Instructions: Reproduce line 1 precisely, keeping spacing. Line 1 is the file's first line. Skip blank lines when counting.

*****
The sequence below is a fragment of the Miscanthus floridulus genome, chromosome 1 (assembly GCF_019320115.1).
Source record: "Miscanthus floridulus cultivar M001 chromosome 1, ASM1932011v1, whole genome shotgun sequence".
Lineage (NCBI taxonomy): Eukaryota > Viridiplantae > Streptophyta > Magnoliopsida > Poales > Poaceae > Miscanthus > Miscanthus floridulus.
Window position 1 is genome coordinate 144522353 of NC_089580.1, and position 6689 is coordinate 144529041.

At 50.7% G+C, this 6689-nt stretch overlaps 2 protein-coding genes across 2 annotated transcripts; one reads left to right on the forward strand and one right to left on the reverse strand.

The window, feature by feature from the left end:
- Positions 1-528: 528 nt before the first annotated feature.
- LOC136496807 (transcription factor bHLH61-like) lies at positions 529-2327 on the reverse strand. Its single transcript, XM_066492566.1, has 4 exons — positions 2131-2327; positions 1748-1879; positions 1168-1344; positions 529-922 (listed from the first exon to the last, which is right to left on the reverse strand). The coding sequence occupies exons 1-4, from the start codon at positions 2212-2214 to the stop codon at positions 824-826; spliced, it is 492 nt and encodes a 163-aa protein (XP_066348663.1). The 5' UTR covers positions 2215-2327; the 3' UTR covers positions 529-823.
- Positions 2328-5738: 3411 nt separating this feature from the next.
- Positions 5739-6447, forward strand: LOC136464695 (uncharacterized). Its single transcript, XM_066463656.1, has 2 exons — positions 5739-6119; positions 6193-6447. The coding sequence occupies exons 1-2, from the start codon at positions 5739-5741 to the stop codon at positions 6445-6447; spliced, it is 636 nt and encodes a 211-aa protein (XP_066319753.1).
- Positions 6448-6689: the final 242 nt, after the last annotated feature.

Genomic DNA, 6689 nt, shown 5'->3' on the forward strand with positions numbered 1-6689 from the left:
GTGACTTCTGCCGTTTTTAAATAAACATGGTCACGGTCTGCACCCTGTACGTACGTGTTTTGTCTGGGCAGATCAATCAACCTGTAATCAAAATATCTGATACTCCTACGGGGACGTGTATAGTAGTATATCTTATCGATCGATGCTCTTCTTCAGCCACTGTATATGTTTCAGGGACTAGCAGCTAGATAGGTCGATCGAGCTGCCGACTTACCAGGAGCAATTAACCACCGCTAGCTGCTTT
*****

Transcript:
The sequence below is a fragment of the Miscanthus floridulus genome, chromosome 1 (assembly GCF_019320115.1).